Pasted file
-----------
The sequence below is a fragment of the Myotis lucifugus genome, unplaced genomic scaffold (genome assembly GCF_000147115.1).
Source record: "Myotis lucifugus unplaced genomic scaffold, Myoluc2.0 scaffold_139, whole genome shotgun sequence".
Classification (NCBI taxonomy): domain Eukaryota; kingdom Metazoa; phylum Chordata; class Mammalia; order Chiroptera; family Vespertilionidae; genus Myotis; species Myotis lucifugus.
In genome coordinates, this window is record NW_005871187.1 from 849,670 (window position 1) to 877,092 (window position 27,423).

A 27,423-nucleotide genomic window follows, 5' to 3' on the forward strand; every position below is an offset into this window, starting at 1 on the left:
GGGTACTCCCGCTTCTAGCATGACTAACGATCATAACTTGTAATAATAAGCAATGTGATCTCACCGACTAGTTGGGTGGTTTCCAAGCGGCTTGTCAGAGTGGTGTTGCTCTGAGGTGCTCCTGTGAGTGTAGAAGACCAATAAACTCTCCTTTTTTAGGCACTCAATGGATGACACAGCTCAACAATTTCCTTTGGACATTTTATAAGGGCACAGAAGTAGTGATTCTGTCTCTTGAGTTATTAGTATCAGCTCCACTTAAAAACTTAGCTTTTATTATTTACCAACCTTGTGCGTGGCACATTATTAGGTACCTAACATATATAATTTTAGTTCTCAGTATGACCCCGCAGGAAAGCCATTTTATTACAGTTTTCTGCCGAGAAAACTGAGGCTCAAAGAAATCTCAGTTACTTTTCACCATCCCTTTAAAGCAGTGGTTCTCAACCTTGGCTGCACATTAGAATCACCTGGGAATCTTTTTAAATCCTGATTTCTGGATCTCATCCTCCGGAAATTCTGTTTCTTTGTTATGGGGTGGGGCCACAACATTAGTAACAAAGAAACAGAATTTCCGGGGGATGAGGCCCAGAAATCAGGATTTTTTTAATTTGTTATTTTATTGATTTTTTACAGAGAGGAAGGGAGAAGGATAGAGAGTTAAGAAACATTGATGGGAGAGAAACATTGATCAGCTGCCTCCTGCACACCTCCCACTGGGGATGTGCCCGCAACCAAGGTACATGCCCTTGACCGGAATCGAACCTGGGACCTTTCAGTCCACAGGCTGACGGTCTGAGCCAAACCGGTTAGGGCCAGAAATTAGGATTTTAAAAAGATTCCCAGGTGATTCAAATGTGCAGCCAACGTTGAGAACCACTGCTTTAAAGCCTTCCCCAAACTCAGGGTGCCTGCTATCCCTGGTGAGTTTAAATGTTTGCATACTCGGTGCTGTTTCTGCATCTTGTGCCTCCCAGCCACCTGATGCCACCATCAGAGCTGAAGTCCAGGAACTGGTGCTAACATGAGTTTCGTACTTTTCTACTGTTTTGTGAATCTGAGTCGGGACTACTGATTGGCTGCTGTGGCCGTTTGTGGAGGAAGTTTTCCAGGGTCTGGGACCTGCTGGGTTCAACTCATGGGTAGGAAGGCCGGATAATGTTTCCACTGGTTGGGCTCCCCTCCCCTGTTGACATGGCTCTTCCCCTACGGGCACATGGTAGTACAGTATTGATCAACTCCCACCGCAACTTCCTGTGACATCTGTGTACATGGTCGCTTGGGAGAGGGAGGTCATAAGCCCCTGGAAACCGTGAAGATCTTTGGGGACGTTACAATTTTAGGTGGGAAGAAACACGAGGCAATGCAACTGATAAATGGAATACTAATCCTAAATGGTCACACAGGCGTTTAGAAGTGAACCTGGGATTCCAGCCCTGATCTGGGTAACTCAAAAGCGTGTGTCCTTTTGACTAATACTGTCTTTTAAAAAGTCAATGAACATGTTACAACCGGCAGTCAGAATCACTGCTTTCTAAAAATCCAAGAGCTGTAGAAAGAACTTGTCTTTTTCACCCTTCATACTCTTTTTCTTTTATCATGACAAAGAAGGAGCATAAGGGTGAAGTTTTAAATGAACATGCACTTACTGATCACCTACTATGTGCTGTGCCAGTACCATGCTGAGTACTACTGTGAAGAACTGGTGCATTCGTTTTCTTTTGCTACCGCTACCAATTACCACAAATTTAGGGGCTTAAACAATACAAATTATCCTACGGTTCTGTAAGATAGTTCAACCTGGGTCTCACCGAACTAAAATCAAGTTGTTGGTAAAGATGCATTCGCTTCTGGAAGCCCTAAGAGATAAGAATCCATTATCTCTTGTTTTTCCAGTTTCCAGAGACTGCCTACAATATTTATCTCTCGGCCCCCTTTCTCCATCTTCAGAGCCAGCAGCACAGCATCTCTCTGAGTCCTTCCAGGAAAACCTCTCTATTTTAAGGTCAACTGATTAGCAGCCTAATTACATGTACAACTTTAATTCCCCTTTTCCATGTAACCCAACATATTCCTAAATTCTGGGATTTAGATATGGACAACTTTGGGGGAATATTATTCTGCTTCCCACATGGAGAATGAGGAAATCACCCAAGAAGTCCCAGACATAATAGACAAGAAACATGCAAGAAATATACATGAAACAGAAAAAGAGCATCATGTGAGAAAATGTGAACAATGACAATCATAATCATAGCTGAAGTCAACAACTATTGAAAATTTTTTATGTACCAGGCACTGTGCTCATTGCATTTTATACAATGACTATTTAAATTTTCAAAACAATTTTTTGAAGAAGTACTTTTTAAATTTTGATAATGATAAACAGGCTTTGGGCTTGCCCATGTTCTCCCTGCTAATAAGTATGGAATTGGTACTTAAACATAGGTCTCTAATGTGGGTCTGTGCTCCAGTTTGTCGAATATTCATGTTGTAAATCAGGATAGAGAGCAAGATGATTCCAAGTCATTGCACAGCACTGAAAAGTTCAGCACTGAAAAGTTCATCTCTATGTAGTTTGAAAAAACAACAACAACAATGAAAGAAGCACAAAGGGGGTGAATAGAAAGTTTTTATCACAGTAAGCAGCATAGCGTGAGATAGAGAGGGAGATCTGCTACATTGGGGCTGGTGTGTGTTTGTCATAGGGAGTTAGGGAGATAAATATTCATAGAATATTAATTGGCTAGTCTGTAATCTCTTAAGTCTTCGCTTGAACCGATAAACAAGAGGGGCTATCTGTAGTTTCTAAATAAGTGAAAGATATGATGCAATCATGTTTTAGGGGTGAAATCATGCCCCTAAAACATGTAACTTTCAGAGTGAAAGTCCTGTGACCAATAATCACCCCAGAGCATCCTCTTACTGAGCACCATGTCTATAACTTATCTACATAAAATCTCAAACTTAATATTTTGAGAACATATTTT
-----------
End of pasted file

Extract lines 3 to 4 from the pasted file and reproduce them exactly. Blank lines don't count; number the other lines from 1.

Classification (NCBI taxonomy): domain Eukaryota; kingdom Metazoa; phylum Chordata; class Mammalia; order Chiroptera; family Vespertilionidae; genus Myotis; species Myotis lucifugus.
In genome coordinates, this window is record NW_005871187.1 from 849,670 (window position 1) to 877,092 (window position 27,423).